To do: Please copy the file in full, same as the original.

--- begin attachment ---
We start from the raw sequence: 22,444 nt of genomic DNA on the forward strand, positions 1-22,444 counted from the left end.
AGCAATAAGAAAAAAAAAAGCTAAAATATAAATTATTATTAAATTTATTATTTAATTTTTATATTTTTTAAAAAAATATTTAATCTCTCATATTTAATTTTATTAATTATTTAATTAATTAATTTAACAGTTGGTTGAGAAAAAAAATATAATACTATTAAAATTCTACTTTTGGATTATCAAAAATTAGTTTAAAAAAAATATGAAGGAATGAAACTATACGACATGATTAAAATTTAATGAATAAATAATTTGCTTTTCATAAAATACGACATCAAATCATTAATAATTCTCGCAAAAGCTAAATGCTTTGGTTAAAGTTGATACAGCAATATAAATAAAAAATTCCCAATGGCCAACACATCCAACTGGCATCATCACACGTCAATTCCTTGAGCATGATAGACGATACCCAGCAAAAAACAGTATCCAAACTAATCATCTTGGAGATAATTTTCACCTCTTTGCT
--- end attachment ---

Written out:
We start from the raw sequence: 22,444 nt of genomic DNA on the forward strand, positions 1-22,444 counted from the left end.
AGCAATAAGAAAAAAAAAAGCTAAAATATAAATTATTATTAAATTTATTATTTAATTTTTATATTTTTTAAAAAAATATTTAATCTCTCATATTTAATTTTATTAATTATTTAATTAATTAATTTAACAGTTGGTTGAGAAAAAAAATATAATACTATTAAAATTCTACTTTTGGATTATCAAAAATTAGTTTAAAAAAAATATGAAGGAATGAAACTATACGACATGATTAAAATTTAATGAATAAATAATTTGCTTTTCATAAAATACGACATCAAATCATTAATAATTCTCGCAAAAGCTAAATGCTTTGGTTAAAGTTGATACAGCAATATAAATAAAAAATTCCCAATGGCCAACACATCCAACTGGCATCATCACACGTCAATTCCTTGAGCATGATAGACGATACCCAGCAAAAAACAGTATCCAAACTAATCATCTTGGAGATAATTTTCACCTCTTTGCT